Opti-Life boasts six studios altogether, including a Pilates Reformer Studio; a Cycle Studio; an Opti-Fit Studio for HIIT workouts and a GroupX room featuring BodyPump, RPM and CXWorx classes by Les Mills. They also have a unique TreadX Studio for running. “So think of a spin studio, but with treadmills,” says Lillie.

Another innovation is an app that guides members through over 250 home-based online classes, or integrates with Opti-Life’s equipment to track progress. “You can be more proactive from a technology standpoint in our facility than you can in any other facility in town.”

Aerial yoga and aerial silks

If you want to take your yoga practice to new heights, or build strength and endurance while practically floating in midair, Flow Foundry will bring a whole new level of creativity and excitement to your workout.

Both Aerial yoga and Aerial silk classes take place while hanging from the 18-foot tall ceilings in the Flow Foundry space on south Meridian. Owner Christina Duncan, who also teaches classes at Opti-Life, explains the difference between the two.

Aerial yoga focuses on the therapeutic side — mindfulness and breathing with the moves, all while suspended in an Aerial hammock. She says, “It’s a very large piece of strong fabric that you can sit in like a swing.” Aerial silks, on the other hand, are two lengths of long fabric hanging side by side, which you “climb up tall and make the beautiful poses.”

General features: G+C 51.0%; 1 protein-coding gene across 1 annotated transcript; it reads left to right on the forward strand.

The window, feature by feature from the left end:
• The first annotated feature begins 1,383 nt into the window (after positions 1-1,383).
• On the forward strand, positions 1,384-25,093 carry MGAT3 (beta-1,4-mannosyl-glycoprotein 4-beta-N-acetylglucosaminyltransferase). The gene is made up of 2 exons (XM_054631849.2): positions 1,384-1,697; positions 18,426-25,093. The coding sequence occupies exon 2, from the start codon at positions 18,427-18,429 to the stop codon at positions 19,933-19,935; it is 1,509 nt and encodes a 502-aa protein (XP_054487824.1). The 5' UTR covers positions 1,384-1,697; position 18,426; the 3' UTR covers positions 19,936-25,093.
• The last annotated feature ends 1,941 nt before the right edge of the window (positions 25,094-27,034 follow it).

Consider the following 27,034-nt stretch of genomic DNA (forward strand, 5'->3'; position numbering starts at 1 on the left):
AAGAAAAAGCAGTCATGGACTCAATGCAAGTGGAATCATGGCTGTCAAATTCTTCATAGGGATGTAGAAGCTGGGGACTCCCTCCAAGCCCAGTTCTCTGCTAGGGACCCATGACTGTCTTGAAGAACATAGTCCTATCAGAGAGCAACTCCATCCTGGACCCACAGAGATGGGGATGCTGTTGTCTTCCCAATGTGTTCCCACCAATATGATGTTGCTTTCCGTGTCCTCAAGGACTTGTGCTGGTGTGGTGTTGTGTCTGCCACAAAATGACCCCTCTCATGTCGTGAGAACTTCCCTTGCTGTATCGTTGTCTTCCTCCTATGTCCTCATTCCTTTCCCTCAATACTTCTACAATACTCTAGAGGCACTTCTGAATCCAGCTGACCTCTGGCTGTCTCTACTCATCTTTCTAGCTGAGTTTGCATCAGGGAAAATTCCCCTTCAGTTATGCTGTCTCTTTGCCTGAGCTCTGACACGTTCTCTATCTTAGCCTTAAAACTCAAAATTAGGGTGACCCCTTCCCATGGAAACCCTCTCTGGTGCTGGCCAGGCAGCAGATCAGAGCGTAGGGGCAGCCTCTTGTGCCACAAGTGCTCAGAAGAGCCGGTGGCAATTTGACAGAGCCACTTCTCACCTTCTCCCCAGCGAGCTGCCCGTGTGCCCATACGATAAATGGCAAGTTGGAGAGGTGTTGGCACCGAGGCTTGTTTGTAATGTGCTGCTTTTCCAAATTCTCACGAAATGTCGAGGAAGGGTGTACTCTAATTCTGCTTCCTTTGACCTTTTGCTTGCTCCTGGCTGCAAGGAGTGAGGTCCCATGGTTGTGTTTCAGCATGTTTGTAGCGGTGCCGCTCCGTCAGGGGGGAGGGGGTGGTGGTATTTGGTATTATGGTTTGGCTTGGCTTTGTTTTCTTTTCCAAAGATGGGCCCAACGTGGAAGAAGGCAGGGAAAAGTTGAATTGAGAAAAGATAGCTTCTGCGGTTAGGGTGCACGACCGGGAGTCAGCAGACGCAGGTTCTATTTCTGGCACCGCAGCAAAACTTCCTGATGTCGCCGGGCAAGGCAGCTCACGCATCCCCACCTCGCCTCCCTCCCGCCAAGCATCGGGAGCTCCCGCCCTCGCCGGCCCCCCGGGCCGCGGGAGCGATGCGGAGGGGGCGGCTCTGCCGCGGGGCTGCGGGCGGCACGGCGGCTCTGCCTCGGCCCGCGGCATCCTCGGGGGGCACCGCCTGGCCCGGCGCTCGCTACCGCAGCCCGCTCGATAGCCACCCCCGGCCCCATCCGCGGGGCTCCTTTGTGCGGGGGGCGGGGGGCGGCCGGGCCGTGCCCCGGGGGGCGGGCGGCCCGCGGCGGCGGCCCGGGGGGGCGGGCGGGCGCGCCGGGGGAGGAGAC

This fun, playful approach to fitness gives Flow Foundry students a boost of confidence that keeps them engaged in their practice and eagerly anticipating the next lesson. With classes for ages 7 on up, beginners are welcome and Duncan says, “If you practice once a week you can make progress in a surprisingly short amount of time. In 6 to 12 weeks people are really impressing themselves.”

During that time students are building entirely new neural pathways. “When you feel that bit of awkwardness in your body, that’s your brain trying to catch up with what you’re doing. Once you get good at it you’re not awkward anymore — that pathway’s been built and that’s where muscle memory comes from.”

Join us in April for the next installment in this series, where we’ll explore the topic of sleep and how to be more refreshed, calm and clear in 2021!